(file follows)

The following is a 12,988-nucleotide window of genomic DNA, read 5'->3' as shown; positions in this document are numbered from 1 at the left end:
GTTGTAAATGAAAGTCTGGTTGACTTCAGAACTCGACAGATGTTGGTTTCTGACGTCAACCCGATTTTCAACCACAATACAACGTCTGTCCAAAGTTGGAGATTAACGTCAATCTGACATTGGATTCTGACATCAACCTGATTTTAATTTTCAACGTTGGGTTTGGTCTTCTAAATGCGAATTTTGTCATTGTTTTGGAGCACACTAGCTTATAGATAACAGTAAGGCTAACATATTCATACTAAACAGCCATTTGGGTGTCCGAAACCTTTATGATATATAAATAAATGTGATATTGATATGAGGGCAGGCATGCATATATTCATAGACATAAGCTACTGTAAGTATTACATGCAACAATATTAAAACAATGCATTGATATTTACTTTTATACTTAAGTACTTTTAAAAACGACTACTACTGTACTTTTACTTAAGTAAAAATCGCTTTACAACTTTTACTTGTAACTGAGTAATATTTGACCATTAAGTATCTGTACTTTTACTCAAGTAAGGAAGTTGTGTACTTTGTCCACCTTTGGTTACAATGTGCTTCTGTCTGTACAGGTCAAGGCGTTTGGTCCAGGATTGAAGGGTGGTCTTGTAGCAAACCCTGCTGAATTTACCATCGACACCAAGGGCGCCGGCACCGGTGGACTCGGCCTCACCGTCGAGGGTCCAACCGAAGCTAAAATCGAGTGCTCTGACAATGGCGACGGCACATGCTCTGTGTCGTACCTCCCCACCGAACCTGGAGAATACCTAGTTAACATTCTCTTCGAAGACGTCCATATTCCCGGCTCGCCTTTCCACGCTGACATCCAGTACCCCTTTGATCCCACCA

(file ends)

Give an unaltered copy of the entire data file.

The following is a 12,988-nucleotide window of genomic DNA, read 5'->3' as shown; positions in this document are numbered from 1 at the left end:
GTTGTAAATGAAAGTCTGGTTGACTTCAGAACTCGACAGATGTTGGTTTCTGACGTCAACCCGATTTTCAACCACAATACAACGTCTGTCCAAAGTTGGAGATTAACGTCAATCTGACATTGGATTCTGACATCAACCTGATTTTAATTTTCAACGTTGGGTTTGGTCTTCTAAATGCGAATTTTGTCATTGTTTTGGAGCACACTAGCTTATAGATAACAGTAAGGCTAACATATTCATACTAAACAGCCATTTGGGTGTCCGAAACCTTTATGATATATAAATAAATGTGATATTGATATGAGGGCAGGCATGCATATATTCATAGACATAAGCTACTGTAAGTATTACATGCAACAATATTAAAACAATGCATTGATATTTACTTTTATACTTAAGTACTTTTAAAAACGACTACTACTGTACTTTTACTTAAGTAAAAATCGCTTTACAACTTTTACTTGTAACTGAGTAATATTTGACCATTAAGTATCTGTACTTTTACTCAAGTAAGGAAGTTGTGTACTTTGTCCACCTTTGGTTACAATGTGCTTCTGTCTGTACAGGTCAAGGCGTTTGGTCCAGGATTGAAGGGTGGTCTTGTAGCAAACCCTGCTGAATTTACCATCGACACCAAGGGCGCCGGCACCGGTGGACTCGGCCTCACCGTCGAGGGTCCAACCGAAGCTAAAATCGAGTGCTCTGACAATGGCGACGGCACATGCTCTGTGTCGTACCTCCCCACCGAACCTGGAGAATACCTAGTTAACATTCTCTTCGAAGACGTCCATATTCCCGGCTCGCCTTTCCACGCTGACATCCAGTACCCCTTTGATCCCACCA